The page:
nl fr

Brussels Minister

  • Brussels is to be enjoyed by tram, on foot, by bike, ... while meeting other people. This calls for public transport and spatial planning that strike a balance between meeting others and just passing by.


Brussels governement to remove the last obstacles to unified parking policy

wednesday -

The 19 Brussels boroughs have until 30 September to approve a parking action plan in line with the Region's parking policy. At the same time, the Brussels government is removing a few hurdles that up to now were preventing the implementation of a streamlined parking policy. ‘In order to tackle the car problematic in the Brussels districts, a clear and unified parking policy is crucial’, says Mobility minister Pascal Smet after presenting the government's decisions during the mayors' conference this morning. ‘Simplified rules and less inconvenience, this is what this parking plan is aiming at.’

The Brussels government is determined to complete successfully and once and for all the harmonisation of the parking rules in the whole region, which were already initiated in 2009. For the Brussels inhabitants and the visitors who are coming to the city by car, the myriad of rules, parking fees and exemption cards make life unnecessarily complicated. Similarly, an opaque parking policy causes people to drive unnecessary extra kilometers in search of a parking spot, with the air pollution and trafic trouble as a result. An harmonisation is therefore essential.

From the outset of the term of office, Pascal Smet has been discussing with the different boroughs in order to achieve this goal as fast as possible. During this consultation it has appeared that for a number of boroughs it was not possible to delimit the requested zones within the set timeframe, to approve the adequate fees regulation and to set up a parking action plan in line with the wishes expressed by the Region. Today it appears that the majority of fees regulations which in the meantime has been approved do not comply with the regional regulations. At the same time, only six boroughs have a parking action plan, while, as far as the territorial division into parking zones is concerned, the main lack of clarity is to be found with the boroughs.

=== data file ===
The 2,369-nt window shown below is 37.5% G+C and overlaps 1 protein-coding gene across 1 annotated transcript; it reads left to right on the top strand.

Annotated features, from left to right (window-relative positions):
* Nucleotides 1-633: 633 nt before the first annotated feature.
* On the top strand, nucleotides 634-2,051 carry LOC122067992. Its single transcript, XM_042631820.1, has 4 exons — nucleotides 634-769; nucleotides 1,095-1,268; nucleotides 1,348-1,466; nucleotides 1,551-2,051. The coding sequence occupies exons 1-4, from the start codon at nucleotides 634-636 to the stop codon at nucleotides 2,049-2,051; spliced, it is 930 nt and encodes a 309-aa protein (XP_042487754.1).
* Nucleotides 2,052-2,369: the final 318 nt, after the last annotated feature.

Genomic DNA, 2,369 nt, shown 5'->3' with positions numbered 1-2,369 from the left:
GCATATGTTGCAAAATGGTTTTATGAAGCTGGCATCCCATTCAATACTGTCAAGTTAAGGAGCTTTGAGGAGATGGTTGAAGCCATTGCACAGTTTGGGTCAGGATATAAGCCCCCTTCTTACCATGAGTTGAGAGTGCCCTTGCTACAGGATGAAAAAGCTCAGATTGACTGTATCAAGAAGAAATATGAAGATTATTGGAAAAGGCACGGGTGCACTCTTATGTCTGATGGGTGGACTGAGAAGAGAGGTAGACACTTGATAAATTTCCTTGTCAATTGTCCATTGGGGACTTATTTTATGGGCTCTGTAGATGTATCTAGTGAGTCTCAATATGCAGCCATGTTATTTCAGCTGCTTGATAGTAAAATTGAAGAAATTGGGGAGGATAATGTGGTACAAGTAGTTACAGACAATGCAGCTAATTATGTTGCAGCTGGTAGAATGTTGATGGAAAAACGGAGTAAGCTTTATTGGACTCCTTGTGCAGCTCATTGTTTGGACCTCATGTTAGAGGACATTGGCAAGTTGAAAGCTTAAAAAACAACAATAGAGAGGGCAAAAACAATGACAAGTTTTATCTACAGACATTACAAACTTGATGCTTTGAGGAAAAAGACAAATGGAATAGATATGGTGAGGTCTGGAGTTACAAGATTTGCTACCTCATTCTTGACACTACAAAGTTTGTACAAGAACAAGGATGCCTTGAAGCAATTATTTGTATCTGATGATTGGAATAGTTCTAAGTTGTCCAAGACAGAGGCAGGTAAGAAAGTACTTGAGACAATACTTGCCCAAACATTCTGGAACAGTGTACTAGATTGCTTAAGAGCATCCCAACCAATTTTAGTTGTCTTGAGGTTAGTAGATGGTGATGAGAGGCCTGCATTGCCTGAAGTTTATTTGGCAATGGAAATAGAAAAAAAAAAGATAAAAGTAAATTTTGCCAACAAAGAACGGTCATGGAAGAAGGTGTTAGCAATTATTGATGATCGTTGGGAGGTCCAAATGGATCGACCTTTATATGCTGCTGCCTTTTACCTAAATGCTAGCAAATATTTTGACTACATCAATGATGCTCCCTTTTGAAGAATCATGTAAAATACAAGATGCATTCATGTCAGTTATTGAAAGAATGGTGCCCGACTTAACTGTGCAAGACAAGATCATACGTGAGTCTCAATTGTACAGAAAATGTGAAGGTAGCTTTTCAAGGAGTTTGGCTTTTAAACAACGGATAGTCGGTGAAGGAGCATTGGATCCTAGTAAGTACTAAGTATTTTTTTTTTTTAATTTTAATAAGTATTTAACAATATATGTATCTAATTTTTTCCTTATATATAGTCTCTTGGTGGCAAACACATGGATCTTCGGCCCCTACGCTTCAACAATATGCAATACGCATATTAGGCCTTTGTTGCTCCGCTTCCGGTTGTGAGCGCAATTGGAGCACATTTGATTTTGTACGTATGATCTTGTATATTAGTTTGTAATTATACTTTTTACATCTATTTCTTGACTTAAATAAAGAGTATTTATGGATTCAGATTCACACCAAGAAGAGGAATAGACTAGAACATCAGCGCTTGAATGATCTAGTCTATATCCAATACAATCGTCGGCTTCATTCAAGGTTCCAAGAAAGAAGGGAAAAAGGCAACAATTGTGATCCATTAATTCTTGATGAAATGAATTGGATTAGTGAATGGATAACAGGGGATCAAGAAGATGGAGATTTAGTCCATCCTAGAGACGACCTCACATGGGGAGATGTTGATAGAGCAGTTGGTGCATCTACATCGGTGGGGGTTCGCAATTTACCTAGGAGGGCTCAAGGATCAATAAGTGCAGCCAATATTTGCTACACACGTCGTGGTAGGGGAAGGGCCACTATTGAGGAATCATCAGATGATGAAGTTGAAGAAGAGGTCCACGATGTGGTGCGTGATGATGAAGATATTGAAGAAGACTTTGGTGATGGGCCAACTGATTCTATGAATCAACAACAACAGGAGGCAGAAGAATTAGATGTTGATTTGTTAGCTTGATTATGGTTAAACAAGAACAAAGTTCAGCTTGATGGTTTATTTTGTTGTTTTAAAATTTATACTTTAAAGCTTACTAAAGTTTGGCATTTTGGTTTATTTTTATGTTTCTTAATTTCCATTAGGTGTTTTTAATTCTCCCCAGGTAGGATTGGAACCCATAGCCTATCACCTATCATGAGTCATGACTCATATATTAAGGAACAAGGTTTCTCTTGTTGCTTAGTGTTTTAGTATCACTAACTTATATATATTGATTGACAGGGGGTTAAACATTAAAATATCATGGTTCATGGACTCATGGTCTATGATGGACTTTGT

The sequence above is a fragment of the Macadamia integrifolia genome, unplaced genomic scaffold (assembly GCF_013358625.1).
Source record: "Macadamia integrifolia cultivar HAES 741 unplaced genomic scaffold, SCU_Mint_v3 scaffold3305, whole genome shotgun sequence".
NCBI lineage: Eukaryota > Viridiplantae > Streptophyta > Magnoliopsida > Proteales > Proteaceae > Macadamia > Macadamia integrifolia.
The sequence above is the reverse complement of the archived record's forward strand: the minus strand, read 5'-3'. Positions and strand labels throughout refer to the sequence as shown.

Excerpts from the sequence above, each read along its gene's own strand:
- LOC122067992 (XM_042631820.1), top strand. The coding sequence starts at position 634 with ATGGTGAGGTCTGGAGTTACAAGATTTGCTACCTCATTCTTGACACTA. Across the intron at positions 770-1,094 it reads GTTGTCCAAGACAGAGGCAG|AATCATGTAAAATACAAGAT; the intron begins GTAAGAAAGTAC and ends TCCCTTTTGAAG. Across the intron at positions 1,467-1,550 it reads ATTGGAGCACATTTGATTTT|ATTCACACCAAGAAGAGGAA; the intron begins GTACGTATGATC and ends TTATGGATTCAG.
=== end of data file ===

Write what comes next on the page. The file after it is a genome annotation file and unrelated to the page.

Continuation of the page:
That 's why the government has decided that the boroughs will be given a time extension till 30 September 2015 to approve a parking action plan and a division into zones. Two months later, that is to say by 30 November at the latest, amended fee regulations must be submitted. To this end, the parking Agency will also draft a template of regulations.

At the same time, the Brussels government will amend the Parking ruling as well as the Parking decree on a few aspects in order to remove the last obstacles towards a unified parking policy. This will enable the government to approve the boroughs' parking plans one by one. The existing decree states that the19 plans should be approved as a whole, so that one borough can impede the rest. In the new ruling the boroughs which are ready will be able to start applying the new parking policy.

Morevoer it becomes easier to ask for parking cards which are valid in several boroughs. Up to now a teacher had to ask for a different exemption card for each borough in which he was teaching. From now on it will be the Parking Agency, and no longer the boroughs who will deliver the cards. This way the help providers, teachers, car sharers and child carers among others will be relieved of administrative duties.

Finally it has been clearly specified that the control and the collection of parking fees will no longer be carried out by private companies. Due to a legal lack of clarity, there were doubts up to this day.

‘These amendments will make it easier for everyone to achieve a common goal: a unified parking policy in the whole of Brussels’, concludes Pascal Smet. ‘If everyone plays their part, we can a achieve this by 2016.’